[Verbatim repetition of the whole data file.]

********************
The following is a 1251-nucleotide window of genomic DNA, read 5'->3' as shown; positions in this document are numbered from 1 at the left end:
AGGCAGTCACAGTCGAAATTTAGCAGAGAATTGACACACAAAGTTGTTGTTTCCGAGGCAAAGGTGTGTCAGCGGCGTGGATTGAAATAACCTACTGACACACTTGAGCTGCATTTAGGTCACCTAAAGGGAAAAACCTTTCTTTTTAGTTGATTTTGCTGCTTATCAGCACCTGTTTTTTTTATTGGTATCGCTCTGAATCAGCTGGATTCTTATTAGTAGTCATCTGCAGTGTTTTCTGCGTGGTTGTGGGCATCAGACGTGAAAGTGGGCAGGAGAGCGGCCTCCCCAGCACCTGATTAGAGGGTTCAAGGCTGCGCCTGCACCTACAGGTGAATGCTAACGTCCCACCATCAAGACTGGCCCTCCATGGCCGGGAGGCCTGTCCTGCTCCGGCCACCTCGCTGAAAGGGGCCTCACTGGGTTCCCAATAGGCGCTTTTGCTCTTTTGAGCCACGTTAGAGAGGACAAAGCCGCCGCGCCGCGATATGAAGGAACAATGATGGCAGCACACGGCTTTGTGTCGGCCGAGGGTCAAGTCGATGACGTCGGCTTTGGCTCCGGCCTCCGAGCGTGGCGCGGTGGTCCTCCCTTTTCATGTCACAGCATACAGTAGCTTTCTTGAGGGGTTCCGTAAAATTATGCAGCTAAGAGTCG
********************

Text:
The following is a 1251-nucleotide window of genomic DNA, read 5'->3' as shown; positions in this document are numbered from 1 at the left end:
AGGCAGTCACAGTCGAAATTTAGCAGAGAATTGACACACAAAGTTGTTGTTTCCGAGGCAAAGGTGTGTCAGCGGCGTGGATTGAAATAACCTACTGACACACTTGAGCTGCATTTAGGTCACCTAAAGGGAAAAACCTTTCTTTTTAGTTGATTTTGCTGCTTATCAGCACCTGTTTTTTTTATTGGTATCGCTCTGAATCAGCTGGATTCTTATTAGTAGTCATCTGCAGTGTTTTCTGCGTGGTTGTGGGCATCAGACGTGAAAGTGGGCAGGAGAGCGGCCTCCCCAGCACCTGATTAGAGGGTTCAAGGCTGCGCCTGCACCTACAGGTGAATGCTAACGTCCCACCATCAAGACTGGCCCTCCATGGCCGGGAGGCCTGTCCTGCTCCGGCCACCTCGCTGAAAGGGGCCTCACTGGGTTCCCAATAGGCGCTTTTGCTCTTTTGAGCCACGTTAGAGAGGACAAAGCCGCCGCGCCGCGATATGAAGGAACAATGATGGCAGCACACGGCTTTGTGTCGGCCGAGGGTCAAGTCGATGACGTCGGCTTTGGCTCCGGCCTCCGAGCGTGGCGCGGTGGTCCTCCCTTTTCATGTCACAGCATACAGTAGCTTTCTTGAGGGGTTCCGTAAAATTATGCAGCTAAGAGTCG